Park reopened to tourists
Northern News Services
Published Monday, August 11, 2008
The section was closed and 21 people were evacuated from the area on July 28 when severe erosion around Crater Lake posed the threat of flash flooding.
Last week, park staff recruited Eric Mattson, chair of geology and glaciation at Nipissing University, from a nearby Students on Ice learning expedition. A expert in on Canadian glaciers, Mattson flew over the park on a coastguard helicopter Aug. 3. Staff were also able to obtain the expertise of hydrologist Megan Leach, who also happened to be in the area.
The experts determined the area around Crater Lake has now stabilized, though there are other areas of the park where the erosion is cause for concern. From the aerial view, Mattson and Leach, along with park staff, also ascertained that the initial erosion was the result of the same heavy rains that caused the flash flood in Pangnirtung last June.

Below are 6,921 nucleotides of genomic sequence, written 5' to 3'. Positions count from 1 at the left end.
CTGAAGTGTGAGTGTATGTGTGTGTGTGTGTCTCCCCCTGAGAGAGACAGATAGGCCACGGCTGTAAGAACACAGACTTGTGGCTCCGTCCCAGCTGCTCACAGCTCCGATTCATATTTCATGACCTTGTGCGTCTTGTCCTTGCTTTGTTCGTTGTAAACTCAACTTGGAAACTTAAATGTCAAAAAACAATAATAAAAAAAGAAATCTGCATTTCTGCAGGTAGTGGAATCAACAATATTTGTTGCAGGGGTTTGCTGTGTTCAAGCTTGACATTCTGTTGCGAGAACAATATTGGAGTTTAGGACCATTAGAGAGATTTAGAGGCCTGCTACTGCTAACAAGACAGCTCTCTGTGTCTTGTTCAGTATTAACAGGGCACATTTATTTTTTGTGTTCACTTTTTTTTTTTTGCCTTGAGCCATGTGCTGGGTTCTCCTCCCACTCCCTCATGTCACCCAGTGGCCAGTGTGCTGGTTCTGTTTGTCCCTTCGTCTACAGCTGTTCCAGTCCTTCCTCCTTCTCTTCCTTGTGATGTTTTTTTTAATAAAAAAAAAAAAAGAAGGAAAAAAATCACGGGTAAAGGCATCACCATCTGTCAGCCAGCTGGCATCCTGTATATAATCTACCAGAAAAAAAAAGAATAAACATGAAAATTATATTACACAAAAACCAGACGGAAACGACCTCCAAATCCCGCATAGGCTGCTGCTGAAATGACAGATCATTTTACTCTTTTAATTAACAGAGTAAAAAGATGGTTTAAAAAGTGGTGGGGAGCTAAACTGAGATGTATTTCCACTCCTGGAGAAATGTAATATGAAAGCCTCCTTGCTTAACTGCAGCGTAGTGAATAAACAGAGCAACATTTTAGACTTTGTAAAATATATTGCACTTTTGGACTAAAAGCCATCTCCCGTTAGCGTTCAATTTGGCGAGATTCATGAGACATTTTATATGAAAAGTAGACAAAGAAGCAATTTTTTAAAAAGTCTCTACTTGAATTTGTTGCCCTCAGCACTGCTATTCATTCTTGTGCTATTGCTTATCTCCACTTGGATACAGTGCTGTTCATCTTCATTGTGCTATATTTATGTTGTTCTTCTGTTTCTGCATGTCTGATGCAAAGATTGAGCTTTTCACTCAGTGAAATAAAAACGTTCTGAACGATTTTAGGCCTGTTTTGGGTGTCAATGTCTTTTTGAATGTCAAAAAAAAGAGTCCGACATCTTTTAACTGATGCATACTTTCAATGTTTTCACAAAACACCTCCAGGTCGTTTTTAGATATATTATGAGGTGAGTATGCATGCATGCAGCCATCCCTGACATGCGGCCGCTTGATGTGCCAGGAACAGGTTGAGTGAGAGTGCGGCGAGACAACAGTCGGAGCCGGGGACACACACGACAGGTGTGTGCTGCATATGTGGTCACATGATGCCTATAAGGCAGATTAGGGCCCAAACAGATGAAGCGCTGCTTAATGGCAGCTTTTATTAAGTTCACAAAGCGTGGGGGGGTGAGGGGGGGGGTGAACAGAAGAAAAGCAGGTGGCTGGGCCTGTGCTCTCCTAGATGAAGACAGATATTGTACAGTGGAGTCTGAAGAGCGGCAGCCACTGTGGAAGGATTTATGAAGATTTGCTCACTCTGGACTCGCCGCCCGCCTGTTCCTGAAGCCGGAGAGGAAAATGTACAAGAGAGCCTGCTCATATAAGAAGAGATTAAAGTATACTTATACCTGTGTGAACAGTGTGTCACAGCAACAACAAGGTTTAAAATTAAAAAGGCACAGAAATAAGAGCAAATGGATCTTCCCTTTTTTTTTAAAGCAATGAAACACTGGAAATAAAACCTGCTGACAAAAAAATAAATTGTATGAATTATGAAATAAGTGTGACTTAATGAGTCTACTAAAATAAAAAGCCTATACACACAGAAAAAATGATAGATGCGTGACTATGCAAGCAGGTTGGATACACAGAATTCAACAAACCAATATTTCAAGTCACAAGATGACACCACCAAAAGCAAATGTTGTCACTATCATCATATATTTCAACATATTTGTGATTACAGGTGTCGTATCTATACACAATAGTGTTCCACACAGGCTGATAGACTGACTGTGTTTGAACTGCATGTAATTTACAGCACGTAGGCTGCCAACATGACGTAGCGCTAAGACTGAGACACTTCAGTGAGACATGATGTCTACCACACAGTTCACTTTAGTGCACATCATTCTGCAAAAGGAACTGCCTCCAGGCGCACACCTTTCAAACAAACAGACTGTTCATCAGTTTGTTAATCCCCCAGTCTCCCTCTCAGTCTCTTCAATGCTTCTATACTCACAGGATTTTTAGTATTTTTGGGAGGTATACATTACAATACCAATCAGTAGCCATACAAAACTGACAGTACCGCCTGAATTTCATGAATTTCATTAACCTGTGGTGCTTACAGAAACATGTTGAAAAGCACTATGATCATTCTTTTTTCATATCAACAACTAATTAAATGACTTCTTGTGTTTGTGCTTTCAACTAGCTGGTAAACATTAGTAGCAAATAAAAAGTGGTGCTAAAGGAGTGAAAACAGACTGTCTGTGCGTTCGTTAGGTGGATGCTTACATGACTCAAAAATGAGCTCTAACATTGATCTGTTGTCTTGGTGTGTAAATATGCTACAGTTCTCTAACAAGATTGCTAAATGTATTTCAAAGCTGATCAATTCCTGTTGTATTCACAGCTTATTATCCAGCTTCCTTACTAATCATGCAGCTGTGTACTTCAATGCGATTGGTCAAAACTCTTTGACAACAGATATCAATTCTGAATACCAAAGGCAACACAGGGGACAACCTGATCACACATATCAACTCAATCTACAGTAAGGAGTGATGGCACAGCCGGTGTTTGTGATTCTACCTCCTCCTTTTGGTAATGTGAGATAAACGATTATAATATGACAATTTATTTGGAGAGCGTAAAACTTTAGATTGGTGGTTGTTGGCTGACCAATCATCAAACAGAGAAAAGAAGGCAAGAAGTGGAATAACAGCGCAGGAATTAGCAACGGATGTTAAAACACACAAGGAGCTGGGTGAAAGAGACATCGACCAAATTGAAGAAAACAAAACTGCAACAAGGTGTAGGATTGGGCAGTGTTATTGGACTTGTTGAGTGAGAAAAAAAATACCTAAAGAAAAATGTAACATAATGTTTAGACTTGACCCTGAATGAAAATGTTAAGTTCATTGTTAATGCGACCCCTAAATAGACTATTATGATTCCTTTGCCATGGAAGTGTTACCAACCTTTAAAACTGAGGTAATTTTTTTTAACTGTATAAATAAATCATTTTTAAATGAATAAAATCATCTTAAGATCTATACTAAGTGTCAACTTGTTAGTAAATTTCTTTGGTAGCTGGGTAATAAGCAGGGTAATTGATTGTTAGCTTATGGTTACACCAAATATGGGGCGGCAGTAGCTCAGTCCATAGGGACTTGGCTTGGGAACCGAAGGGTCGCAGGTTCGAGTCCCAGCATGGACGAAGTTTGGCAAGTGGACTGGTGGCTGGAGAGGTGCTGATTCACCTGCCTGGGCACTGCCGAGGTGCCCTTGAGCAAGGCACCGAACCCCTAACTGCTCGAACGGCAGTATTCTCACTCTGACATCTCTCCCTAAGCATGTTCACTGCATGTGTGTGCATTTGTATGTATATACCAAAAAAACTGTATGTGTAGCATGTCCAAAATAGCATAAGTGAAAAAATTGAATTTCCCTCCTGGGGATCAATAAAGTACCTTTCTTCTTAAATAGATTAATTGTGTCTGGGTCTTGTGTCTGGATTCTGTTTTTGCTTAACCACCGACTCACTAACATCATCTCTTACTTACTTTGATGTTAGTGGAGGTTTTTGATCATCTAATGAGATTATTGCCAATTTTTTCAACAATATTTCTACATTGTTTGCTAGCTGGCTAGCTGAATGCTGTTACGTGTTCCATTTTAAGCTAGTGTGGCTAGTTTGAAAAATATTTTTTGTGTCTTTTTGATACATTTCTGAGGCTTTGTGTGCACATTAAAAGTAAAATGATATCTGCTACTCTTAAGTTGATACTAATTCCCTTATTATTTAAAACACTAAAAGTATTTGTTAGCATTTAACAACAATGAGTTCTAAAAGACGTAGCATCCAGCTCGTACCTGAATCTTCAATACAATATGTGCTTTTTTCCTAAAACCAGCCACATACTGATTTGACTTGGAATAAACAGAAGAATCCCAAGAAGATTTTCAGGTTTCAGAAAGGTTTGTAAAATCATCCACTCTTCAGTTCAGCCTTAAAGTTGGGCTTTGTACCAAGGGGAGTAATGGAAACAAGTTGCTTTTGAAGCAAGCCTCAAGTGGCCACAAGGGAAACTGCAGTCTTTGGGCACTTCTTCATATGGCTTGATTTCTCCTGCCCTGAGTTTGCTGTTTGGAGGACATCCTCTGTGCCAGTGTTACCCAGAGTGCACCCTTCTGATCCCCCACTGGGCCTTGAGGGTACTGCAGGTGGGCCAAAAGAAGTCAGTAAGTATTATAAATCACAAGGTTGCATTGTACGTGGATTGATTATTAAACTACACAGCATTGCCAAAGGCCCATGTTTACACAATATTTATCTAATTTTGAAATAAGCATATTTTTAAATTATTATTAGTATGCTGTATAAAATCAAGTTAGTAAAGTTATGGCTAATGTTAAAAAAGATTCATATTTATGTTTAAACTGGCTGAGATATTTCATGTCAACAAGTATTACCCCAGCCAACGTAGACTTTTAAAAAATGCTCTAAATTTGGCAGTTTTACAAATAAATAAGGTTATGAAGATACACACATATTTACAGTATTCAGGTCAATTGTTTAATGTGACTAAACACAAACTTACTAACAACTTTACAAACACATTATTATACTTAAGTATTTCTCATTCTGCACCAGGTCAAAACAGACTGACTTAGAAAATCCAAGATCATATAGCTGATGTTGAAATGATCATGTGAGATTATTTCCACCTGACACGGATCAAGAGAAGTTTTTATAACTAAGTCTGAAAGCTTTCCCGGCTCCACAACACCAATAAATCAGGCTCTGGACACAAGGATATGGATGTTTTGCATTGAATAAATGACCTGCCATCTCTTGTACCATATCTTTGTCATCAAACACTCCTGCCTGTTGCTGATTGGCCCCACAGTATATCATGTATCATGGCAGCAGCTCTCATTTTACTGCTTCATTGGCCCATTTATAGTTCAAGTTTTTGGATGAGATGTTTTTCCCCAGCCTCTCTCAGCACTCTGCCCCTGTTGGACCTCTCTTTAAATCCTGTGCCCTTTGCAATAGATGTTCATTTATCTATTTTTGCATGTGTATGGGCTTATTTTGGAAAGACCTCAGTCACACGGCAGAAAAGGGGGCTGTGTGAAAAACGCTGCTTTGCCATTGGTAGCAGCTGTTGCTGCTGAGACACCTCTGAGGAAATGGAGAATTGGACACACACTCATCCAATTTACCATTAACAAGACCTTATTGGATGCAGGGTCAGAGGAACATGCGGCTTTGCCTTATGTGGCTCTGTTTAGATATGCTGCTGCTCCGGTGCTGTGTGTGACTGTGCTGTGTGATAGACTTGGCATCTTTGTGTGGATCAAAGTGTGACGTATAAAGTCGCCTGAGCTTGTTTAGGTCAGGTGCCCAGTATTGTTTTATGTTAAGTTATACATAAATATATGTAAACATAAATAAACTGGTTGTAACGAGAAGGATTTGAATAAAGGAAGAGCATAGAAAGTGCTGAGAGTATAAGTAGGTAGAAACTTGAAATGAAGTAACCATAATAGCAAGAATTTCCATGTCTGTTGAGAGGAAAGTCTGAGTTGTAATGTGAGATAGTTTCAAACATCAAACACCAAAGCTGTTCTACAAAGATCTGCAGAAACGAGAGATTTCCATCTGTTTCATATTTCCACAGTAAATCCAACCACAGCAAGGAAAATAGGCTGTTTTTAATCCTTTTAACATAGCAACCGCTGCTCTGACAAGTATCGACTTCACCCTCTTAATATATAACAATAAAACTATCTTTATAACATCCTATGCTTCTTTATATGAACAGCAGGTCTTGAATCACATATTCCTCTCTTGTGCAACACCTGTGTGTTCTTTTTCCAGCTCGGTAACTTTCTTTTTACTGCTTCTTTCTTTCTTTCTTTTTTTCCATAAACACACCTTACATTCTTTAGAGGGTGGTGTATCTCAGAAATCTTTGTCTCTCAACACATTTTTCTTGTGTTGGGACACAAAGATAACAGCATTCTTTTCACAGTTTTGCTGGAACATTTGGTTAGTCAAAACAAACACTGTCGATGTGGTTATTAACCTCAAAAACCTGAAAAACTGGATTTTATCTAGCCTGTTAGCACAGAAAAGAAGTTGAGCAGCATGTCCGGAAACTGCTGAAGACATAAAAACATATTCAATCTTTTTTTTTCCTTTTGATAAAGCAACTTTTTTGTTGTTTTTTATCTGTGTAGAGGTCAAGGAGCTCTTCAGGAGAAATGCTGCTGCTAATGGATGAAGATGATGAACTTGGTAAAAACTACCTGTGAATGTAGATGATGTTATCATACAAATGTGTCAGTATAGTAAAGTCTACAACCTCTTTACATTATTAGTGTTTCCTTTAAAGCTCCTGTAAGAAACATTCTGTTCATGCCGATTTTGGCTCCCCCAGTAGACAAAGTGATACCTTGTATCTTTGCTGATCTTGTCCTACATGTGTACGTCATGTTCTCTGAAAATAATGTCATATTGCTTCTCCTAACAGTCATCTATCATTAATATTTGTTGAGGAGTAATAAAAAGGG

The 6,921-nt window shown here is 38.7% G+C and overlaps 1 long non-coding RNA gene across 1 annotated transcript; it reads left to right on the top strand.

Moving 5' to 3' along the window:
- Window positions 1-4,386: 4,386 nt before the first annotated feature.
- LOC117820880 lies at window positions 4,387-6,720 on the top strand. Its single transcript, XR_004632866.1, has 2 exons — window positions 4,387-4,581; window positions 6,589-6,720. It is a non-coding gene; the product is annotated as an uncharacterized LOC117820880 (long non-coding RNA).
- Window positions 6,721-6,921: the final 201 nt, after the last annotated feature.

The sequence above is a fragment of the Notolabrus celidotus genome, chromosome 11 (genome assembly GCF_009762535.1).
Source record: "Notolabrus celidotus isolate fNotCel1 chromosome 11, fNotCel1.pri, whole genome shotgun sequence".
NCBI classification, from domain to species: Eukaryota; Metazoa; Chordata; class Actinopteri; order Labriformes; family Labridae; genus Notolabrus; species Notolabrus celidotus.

According to Pauline Scott, communications manager for Nunavut's national parks, two weeks of hot weather, followed by rain, caused the water level to rise at Summit Lake. The lake then released a big burst of water, which took out the bridge at Windy Lake before passing through Crater Lake.
"The water (passing) through created the initial melting of the permafrost, which created erosion ... continuing for days afterward," Scott said. "This was sort of a symptom of the earlier pulse of water."
Due to the loss of the Windy Lake bridge, visitors must choose to remain on either the east side or west side of the Weasel River since there is no way to safely cross the Weasel River.
-with files from Herb Mathisen